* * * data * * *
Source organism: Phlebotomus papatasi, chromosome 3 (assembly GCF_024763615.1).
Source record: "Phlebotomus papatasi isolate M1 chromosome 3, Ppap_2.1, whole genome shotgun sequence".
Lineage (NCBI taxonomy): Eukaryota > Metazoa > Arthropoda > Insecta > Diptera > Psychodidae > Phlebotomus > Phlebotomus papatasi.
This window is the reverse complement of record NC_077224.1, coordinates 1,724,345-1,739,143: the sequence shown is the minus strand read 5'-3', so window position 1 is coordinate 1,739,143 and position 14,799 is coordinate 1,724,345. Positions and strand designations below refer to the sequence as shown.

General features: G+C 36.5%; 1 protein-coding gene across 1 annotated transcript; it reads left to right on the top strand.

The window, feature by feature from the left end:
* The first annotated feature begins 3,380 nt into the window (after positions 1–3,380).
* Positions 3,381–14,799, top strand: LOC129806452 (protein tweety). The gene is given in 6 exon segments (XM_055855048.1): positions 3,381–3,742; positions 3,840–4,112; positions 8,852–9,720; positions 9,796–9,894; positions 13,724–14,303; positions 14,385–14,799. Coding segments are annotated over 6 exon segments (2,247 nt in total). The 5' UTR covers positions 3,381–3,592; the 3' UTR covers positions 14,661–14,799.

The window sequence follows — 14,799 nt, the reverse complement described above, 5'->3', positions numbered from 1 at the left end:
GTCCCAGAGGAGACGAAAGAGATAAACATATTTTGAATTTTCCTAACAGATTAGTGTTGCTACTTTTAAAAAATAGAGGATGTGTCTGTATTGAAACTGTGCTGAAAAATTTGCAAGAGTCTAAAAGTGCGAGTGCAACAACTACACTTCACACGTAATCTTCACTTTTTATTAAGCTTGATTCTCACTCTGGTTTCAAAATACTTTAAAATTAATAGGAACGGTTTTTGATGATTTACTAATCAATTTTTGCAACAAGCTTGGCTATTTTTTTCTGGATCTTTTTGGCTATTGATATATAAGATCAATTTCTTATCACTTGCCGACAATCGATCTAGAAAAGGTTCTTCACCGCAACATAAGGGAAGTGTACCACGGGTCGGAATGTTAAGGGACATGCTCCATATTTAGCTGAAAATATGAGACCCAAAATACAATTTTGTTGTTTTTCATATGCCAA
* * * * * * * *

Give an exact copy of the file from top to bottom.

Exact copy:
Source organism: Phlebotomus papatasi, chromosome 3 (assembly GCF_024763615.1).
Source record: "Phlebotomus papatasi isolate M1 chromosome 3, Ppap_2.1, whole genome shotgun sequence".
Lineage (NCBI taxonomy): Eukaryota > Metazoa > Arthropoda > Insecta > Diptera > Psychodidae > Phlebotomus > Phlebotomus papatasi.
This window is the reverse complement of record NC_077224.1, coordinates 1,724,345-1,739,143: the sequence shown is the minus strand read 5'-3', so window position 1 is coordinate 1,739,143 and position 14,799 is coordinate 1,724,345. Positions and strand designations below refer to the sequence as shown.

General features: G+C 36.5%; 1 protein-coding gene across 1 annotated transcript; it reads left to right on the top strand.

The window, feature by feature from the left end:
* The first annotated feature begins 3,380 nt into the window (after positions 1–3,380).
* Positions 3,381–14,799, top strand: LOC129806452 (protein tweety). The gene is given in 6 exon segments (XM_055855048.1): positions 3,381–3,742; positions 3,840–4,112; positions 8,852–9,720; positions 9,796–9,894; positions 13,724–14,303; positions 14,385–14,799. Coding segments are annotated over 6 exon segments (2,247 nt in total). The 5' UTR covers positions 3,381–3,592; the 3' UTR covers positions 14,661–14,799.

The window sequence follows — 14,799 nt, the reverse complement described above, 5'->3', positions numbered from 1 at the left end:
GTCCCAGAGGAGACGAAAGAGATAAACATATTTTGAATTTTCCTAACAGATTAGTGTTGCTACTTTTAAAAAATAGAGGATGTGTCTGTATTGAAACTGTGCTGAAAAATTTGCAAGAGTCTAAAAGTGCGAGTGCAACAACTACACTTCACACGTAATCTTCACTTTTTATTAAGCTTGATTCTCACTCTGGTTTCAAAATACTTTAAAATTAATAGGAACGGTTTTTGATGATTTACTAATCAATTTTTGCAACAAGCTTGGCTATTTTTTTCTGGATCTTTTTGGCTATTGATATATAAGATCAATTTCTTATCACTTGCCGACAATCGATCTAGAAAAGGTTCTTCACCGCAACATAAGGGAAGTGTACCACGGGTCGGAATGTTAAGGGACATGCTCCATATTTAGCTGAAAATATGAGACCCAAAATACAATTTTGTTGTTTTTCATATGCCAA